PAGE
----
South Sudanese security forces have temporarily detained at least 10 journalists, activists, and other perceived government critics since the formation of a coalition government between the government and armed opposition at the end of April, the victims and media houses said.

The number of cases nearly doubled in May compared to previous months, civil rights activist Edmund Yakani, who tracks cases of intimidation of media, told The Associated Press.

"It is becoming more tense," Yakani said. "The trend is very disturbing."

Government soldiers roughed up and detained American journalist Justin Lynch and beat his driver at a barracks in Yei town Monday morning when he showed up for a scheduled interview at their base, before releasing him in the afternoon, Lynch told AP. Lynch was reporting on a recent killing of a nun blamed on soldiers.

Early Saturday morning, soldiers stormed a Juba nightclub and prevented controversial South Sudanese rapper Lual D'awol from performing by detaining him and two American journalists, who were there to film D'awol's performance. All three were released.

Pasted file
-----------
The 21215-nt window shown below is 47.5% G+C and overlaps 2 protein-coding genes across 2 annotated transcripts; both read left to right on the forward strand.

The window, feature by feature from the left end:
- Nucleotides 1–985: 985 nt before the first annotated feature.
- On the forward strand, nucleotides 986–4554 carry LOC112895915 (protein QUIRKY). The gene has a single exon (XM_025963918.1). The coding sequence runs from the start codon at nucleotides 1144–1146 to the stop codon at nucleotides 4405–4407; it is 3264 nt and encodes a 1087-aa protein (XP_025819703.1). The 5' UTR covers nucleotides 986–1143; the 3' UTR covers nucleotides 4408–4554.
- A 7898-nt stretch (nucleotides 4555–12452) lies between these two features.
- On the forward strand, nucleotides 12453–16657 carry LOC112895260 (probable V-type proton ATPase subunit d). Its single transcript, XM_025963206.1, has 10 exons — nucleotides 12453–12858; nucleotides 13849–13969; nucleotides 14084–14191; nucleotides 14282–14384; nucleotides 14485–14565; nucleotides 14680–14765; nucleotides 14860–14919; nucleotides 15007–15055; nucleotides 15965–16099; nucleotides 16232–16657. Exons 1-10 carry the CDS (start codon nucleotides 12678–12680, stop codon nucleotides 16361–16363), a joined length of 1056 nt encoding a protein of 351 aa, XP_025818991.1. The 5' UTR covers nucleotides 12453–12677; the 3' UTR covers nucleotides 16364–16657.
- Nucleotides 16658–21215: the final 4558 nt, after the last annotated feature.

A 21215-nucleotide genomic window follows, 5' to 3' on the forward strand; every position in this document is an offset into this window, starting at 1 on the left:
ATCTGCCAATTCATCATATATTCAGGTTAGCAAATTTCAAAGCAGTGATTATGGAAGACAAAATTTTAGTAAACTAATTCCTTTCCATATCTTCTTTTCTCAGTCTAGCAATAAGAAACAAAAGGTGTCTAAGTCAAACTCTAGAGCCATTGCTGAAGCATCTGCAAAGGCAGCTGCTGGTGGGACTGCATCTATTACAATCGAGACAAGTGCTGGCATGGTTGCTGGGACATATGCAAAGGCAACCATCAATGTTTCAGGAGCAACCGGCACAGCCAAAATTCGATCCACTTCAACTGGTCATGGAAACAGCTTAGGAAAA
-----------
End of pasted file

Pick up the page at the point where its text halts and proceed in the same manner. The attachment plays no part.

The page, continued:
Three South Sudanese journalists were detained and later released when authorities objected to their work, the journalists or their media houses told AP.

Presidential spokesman Ateny Wek Ateny denied all the incidents. "There are no journalists arrested," he said. "These are just nonsensical stories."

"We are back to the jungle laws," said Union of Journalists of South Sudan chairman Oliver Modi. "They take the journalists and lock the journalists inside for two or three days or a few hours ... then warn at the end of the day not to do what we are doing."

South Sudan dropped 15 places in the Reporters Without Borders world press freedom index from last year. In 2015, at least seven journalists were killed in South Sudan. None of the cases were solved.